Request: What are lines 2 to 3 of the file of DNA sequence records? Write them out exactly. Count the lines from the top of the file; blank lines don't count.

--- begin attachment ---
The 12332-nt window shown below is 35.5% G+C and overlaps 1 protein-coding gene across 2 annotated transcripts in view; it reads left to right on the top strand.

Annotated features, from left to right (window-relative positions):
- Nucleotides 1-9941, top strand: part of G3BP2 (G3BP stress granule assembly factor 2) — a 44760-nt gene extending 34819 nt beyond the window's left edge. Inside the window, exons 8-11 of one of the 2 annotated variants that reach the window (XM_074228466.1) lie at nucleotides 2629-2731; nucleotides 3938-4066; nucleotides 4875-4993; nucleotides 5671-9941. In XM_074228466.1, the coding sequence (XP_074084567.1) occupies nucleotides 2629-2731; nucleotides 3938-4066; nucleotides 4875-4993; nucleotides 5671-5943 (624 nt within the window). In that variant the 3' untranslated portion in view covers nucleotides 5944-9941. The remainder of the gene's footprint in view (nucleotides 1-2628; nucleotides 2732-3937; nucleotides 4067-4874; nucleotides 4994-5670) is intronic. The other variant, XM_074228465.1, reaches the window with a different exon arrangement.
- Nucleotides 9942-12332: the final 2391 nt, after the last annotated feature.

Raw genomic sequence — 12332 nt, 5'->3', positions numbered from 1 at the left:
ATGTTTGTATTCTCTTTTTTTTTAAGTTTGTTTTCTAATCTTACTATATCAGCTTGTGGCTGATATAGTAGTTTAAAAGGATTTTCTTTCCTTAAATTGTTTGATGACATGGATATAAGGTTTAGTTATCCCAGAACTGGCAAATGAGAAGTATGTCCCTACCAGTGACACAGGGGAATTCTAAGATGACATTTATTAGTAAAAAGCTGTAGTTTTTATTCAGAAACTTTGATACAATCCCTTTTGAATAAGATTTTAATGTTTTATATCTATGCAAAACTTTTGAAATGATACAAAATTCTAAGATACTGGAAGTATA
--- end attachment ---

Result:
Annotated features, from left to right (window-relative positions):
- Nucleotides 1-9941, top strand: part of G3BP2 (G3BP stress granule assembly factor 2) — a 44760-nt gene extending 34819 nt beyond the window's left edge. Inside the window, exons 8-11 of one of the 2 annotated variants that reach the window (XM_074228466.1) lie at nucleotides 2629-2731; nucleotides 3938-4066; nucleotides 4875-4993; nucleotides 5671-9941. In XM_074228466.1, the coding sequence (XP_074084567.1) occupies nucleotides 2629-2731; nucleotides 3938-4066; nucleotides 4875-4993; nucleotides 5671-5943 (624 nt within the window). In that variant the 3' untranslated portion in view covers nucleotides 5944-9941. The remainder of the gene's footprint in view (nucleotides 1-2628; nucleotides 2732-3937; nucleotides 4067-4874; nucleotides 4994-5670) is intronic. The other variant, XM_074228465.1, reaches the window with a different exon arrangement.